Born Nov. 8, 1876, in Jacksonville, Fla., she was an African-American vocalist, educator, administrator and humanitarian. She was raised by Clara White and graduated from Stanton School and moved to New York City where she attended Madame Thurbers National Conservancy of Music. She joined the Oriental American Opera Company, the countrys first black opera company. Eartha toured as a lyric soprano in American, Europe and Asia with the company but returned frequently for Jacksonville for visits.
On one visit she met and fell in love with James Jordan, a railway worker, and their wedding was set for June 1896, but while she was still working on the tour in May she received news of his death. She ended her singing career and returned to Florida where she taught at Bayard for a number of years. In 1901 she began to buy real estate at low prices and selling at a profit. By 1905 she had saved enough for a dry goods store and several other businesses. She reinvested her considerable wealth in the black community, establishing Boys and Girls clubs, recreational centers and parks. She operated the only orphanage for black children in the state of Florida.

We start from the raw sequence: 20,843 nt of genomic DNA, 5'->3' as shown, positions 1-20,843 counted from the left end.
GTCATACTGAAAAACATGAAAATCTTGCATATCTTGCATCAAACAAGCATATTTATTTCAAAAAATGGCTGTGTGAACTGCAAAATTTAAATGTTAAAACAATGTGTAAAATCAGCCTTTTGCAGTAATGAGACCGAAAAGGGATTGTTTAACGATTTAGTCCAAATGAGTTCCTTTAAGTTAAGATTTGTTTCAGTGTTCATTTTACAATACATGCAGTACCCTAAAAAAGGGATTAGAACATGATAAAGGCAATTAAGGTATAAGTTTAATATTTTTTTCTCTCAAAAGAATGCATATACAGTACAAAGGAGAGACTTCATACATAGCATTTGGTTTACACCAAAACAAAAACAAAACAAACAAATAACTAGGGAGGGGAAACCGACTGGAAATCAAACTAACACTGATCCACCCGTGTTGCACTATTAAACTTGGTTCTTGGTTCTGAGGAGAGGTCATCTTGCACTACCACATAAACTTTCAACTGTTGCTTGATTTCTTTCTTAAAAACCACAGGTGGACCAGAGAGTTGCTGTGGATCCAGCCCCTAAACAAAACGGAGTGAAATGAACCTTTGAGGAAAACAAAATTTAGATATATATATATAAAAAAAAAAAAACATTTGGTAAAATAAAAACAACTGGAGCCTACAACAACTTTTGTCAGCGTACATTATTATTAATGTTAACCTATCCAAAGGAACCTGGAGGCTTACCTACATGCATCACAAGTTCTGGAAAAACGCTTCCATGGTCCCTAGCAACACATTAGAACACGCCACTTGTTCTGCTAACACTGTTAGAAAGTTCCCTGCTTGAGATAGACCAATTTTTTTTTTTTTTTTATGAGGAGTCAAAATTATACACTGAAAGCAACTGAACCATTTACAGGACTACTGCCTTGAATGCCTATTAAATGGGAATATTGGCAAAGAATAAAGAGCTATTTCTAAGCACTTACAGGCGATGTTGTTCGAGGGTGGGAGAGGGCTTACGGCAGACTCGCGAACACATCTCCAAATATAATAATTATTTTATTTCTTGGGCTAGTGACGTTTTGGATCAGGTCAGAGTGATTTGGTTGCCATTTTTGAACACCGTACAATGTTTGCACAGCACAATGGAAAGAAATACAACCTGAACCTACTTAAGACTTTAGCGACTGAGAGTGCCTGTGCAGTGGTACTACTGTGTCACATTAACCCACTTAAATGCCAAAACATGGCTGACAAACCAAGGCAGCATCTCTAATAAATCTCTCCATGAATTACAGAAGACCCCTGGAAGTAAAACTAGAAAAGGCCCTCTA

She was most proud of the Clara White Mission, named for her adoptive mother, which offered food and shelter to the homeless and destitute. She became an influential force in Jacksonvilles social welfare, focused on prison reform and established an orphanage for African-American children. She created a home for unwed mothers, a nursery for children of working mothers, a tuberculosis rest home and, in 1902, a nursing home for elderly African-Americans.
In 1971 she was the guest of President Richard M. Nixon and was referred to as an institution in Jacksonville, and even when confined to a wheel chair she remained active. She received numerous honors and awards and or the last years of her life, her birthday we celebrated in the citys civic auditorium.
She died in January 1974 at the age of 97.